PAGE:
New weather station of the University of Tartu will be opened with global balloon challenge
This week, thousands self-designed aerological balloons equipped with cameras will be sent to the sky all over the world. These allow getting a bird’s-eye view of the Earth. Estonians participate in the global balloon challenge for the first time. The team of the University of Tartu will send their balloon up on 24 April, opening the new weather station located on the roof of the Institute of Physics.
According to the words of an associate professor of meteorology and climatology of UT Piia Post, the team of the University of Tartu participates in the global balloon challenge with the intention to introduce meteorology to school students. „We have included university students, school students as well as employees of the Institute of Physics into the action. University students will prepare the balloon for launching, while schoolchildren will send it to the air and will also later monitor the data received from the balloon and analyse them,“ Post described the educational aspect of the challenge.
The plan is to send the balloon to the height of 25-30 km, which is normal altitude of such balloons, according to the words of the assistant of physical didactics of the School Physics Centre of UT Kristel Uiboupin. „After launching, when the balloon has been lost from sight, we will not unfortunately see it any more. Weather forecast shows that the remains of this balloon, together with instruments, is rather improbable to find afterwards,“ said Uiboupin, because landing site will be somewhere on the other shore of Lake Peipsi.
„However, we cannot wait for better time, because the challenge is valid only in a limited period. But this also shows, how variable is our atmosphere, and how we would need more data to ensure more precise weather forecasting,“ she added.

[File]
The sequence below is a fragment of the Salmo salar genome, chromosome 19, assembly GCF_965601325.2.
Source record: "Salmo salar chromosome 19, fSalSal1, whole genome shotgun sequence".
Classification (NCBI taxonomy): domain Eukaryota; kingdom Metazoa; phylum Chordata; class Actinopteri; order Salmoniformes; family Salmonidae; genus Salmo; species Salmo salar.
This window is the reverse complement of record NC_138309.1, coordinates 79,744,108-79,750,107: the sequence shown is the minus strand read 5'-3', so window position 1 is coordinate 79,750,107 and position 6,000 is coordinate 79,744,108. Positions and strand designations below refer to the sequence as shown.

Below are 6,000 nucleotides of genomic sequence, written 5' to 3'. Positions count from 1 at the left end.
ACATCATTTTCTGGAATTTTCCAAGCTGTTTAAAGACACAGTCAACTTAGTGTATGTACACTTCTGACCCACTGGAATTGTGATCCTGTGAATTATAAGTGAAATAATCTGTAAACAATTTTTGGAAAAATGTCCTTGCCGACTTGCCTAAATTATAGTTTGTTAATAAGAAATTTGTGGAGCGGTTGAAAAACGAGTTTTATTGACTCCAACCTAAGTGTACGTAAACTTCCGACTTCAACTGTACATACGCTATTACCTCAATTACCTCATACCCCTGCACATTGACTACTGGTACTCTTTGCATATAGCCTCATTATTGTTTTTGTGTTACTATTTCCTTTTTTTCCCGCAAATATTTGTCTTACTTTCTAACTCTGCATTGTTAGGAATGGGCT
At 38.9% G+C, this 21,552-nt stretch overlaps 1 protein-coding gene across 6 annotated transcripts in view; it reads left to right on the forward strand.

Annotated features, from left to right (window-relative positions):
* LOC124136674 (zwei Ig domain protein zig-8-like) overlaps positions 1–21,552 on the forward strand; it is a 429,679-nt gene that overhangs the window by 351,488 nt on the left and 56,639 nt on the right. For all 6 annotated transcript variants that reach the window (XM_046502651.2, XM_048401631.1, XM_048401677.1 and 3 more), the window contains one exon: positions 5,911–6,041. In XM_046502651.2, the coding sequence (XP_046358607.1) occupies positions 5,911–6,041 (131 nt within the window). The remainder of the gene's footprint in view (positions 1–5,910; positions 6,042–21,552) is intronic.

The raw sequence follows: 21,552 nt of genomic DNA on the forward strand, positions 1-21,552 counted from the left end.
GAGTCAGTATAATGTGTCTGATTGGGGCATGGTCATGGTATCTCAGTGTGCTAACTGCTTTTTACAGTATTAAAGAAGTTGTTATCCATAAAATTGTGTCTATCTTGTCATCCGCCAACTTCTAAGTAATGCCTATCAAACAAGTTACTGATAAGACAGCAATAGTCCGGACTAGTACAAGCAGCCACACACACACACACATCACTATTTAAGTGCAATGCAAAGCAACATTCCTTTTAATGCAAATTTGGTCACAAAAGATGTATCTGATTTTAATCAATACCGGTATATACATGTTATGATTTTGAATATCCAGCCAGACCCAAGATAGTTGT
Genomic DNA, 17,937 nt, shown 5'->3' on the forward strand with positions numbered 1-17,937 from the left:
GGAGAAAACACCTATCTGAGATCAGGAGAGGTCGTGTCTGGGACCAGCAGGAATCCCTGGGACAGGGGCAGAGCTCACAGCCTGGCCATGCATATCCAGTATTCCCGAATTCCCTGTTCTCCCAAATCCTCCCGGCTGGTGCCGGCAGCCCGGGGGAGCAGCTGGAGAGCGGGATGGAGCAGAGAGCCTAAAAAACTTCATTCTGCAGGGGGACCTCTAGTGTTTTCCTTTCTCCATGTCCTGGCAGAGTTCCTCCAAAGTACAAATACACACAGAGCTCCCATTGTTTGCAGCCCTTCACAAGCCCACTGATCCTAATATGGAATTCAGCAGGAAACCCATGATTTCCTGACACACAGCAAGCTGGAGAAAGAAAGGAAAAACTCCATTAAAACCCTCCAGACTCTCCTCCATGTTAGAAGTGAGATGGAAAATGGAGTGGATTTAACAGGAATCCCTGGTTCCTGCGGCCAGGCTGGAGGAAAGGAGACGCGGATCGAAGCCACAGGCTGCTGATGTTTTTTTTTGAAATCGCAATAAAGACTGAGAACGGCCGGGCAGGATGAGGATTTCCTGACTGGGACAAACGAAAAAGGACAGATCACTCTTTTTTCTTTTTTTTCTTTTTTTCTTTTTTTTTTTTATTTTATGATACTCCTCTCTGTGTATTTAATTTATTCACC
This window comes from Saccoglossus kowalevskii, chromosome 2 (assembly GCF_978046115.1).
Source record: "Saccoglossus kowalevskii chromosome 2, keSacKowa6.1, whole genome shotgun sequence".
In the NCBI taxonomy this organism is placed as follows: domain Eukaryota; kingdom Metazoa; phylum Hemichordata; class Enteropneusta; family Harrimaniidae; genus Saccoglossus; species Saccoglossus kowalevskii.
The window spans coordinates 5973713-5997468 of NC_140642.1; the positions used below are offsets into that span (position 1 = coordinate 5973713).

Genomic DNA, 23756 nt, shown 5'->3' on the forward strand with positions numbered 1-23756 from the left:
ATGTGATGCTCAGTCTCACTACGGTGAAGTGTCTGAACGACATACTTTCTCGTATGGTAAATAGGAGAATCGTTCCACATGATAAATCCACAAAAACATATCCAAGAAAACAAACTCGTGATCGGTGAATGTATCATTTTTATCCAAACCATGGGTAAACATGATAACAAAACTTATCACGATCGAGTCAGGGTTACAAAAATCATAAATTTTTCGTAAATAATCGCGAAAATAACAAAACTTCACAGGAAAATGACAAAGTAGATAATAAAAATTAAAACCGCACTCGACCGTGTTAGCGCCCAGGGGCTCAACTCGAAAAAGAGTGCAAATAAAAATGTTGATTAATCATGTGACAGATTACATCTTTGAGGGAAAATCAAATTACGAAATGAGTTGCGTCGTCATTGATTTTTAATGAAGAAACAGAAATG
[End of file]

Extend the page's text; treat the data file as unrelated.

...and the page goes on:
The new weather station of the Institute of Physics of UT will be opened with the action. The first instruments, which data reached also the Internet, were installed on the roof of the former physics building at Tähe 4 by the researcher of aerosol physics of the Institute of Physics Sander Mirme at the end of 1999. By now, the sensors have been repeatedly replaced in 15 years, because the original equipment was very cheap and not intended for outdoor use.
„In connection with moving to the new building we got completely new, professional sensors. These have the same preciseness class as used in weather service,“ said Mirme.
„We only hope that the sensors of such class are much more reliable. For example, the anemometer and pluviometer have heating function, which ensures precise automatic metering also in case of lower temperatures. Such improvements in instruments increase much their price. Thus, our current equipment is approximately 100 times more expensive than in the beginning. We are especially happy for precise precipitation sensor and radiation sensor,“ said Mirme.
Weather station of the Institute of Physics is open for all interested people at the address meteo.physic.ut.ee.
In the universities all over the world, which are dealing with environmental measurements, it is rather normal that own weather stations are used, because meteorological data provide necessary background information for several other researches.
„We also use these data as the background information for aerosol measurements. The station is also used for meteorology practices, in order to obtain data for comparison. In the subject of computer controlled measurements, students have completed independent tasks, in order to connect various sensors to the station,“ said associate professor of meteorology and climatology Piia Post.
On 24 April at 14 the participants will gather on the roof of Physicum (Ravila 14c) for opening ceremony and speeches. At 14.30 the balloon will be launched and monitored from the roof and on screen. After this, all interested people are welcome to a tour in the building.
Participation in the global balloon challenge and opening of the new weather station are the events belonging into the programme for celebrating 150th anniversary of the weather observatory of UT. Participation in the global balloon challenge is supported by the Estonian Physical Society.
Further information: Piia Post, associate professor of meteorology and climatology of the University of Tartu, tel: 5216807, e-mail: piia.post [ät] ut.ee.